It’s a kick in the tail to have to stop, two weeks in, and accept that you may have made the wrong decision. This, however, is one of the blessings I find in homeschooling. I can change. I can adjust her lessons. I can adapt the style to better fit my baby girl. While I do not enjoy wasting money, I have two others that will eventually enter the fifth grade, so if we end up dropping the curriculum it won’t be a total loss.

Do you ever find yourself having to change it up before it even gets going? What did you do to adapt?

What was the biggest learning obstacle for your children?


Lisa Baldwin (61 Posts)

Disciple of Christ, Wife, Mother of Four, Homeschooler, Crafter, Designer (Graphics and CSS/HTML), Blogger. I share too much, laugh at the wrong things, and fall on my backside regularly. Thank goodness Jesus ignores all of that and loves me anyway.

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***ART CLASS curriculum: 10% off + 10% off on all other products in order + FREE SHIPPING in U.S. Code : HSP Offer expires August 31st. www.seethelightshine.com***

Lesson Planning Made Easy with Lessontrek {review}


Are you like me and write things on scraps of paper, only to lose them later when you need them? How about keeping several separate notebooks, binders, and even computer files so that all your thoughts and plans are scattered and stored in different places? I’ll confess to being guilty of that one, too.

I wanted to try something that could keep things organized and in one place with a system that I could use consistently. Lessontrek is a new online record-keeping software designed to make homeschool lesson planning and grading so much easier for parents.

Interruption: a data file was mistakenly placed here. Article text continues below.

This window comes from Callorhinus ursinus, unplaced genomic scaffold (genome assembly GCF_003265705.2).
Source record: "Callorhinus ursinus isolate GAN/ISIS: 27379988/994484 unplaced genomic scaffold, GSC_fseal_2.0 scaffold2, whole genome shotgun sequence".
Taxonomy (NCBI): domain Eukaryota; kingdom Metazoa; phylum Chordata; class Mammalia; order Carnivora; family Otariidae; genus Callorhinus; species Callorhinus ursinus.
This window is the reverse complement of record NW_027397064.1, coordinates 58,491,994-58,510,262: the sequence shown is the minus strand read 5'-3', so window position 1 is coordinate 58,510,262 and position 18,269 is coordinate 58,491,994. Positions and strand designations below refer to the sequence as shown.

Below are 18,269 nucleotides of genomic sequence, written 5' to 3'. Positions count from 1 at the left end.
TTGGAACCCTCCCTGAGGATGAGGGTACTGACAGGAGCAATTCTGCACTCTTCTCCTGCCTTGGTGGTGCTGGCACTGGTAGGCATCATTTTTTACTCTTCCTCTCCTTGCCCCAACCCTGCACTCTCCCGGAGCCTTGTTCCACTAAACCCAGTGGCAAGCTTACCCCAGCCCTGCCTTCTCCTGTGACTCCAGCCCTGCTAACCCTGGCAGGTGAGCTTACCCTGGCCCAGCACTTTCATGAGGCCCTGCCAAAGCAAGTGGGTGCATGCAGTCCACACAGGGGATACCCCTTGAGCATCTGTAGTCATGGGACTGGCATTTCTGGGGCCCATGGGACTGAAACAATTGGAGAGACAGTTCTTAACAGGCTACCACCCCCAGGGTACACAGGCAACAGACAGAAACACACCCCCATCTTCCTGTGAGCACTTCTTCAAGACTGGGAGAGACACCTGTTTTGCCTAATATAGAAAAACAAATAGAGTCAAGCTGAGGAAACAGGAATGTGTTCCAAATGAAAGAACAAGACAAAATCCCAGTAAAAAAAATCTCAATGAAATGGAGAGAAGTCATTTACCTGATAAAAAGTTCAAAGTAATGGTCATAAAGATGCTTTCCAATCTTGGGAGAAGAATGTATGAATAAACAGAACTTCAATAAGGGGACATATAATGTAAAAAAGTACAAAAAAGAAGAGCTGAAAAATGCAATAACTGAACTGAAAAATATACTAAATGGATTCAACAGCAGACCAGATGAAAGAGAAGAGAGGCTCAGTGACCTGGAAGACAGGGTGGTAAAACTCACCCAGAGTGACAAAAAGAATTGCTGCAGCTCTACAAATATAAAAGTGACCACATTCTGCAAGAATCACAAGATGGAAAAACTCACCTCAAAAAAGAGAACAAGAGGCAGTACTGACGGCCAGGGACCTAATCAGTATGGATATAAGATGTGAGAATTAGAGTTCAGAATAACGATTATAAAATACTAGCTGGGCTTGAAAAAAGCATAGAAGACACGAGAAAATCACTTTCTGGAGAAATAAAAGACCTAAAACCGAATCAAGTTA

How It Works

Lessontrek offers monthly ($6) and yearly ($60) subscriptions.  The interface is straightforward and easy to use.  Setting up students is a quick process.  This is a screenshot of the student profile setup:


Lessontrek Student Profile screenshot

  • Lesson tracker
  • Grade recording
  • Drag and drop lessons to another weekday
  • Copy/paste lessons across weeks
  • Copy/paste an entire week of lessons
  • Print weekly lesson plans
  • Secure information storage
  • Customer support
  • Ongoing improvements based on your feedback

As a new product, Lessontrek is being improved all the time.  New features are in the works, including transcripts, attendance tracking, gradebooks, and more.

Lessontrek also offers a free 14-day no risk trial so you can see how it works before committing to a subscription.

How I Used It

My girls are 12, 7, and 5.  We are relaxed homeschoolers, though our state is highly regulated.  We tend toward delight-directed, almost unschooling, literature-rich studies.  Record-keeping and lesson planning are necessities, but they aren’t easy for us.

Even though we don’t fit neatly into a homeschool method category, Lessontrek worked for us because it is so flexible.  You can plan ahead and create assignments for your kids, as well as assign grades for those lessons. This works well for my oldest daughter who is starting middle school studies this year.  I’m beginning to consider things like credit hours and transcripts for the future.  *gulp*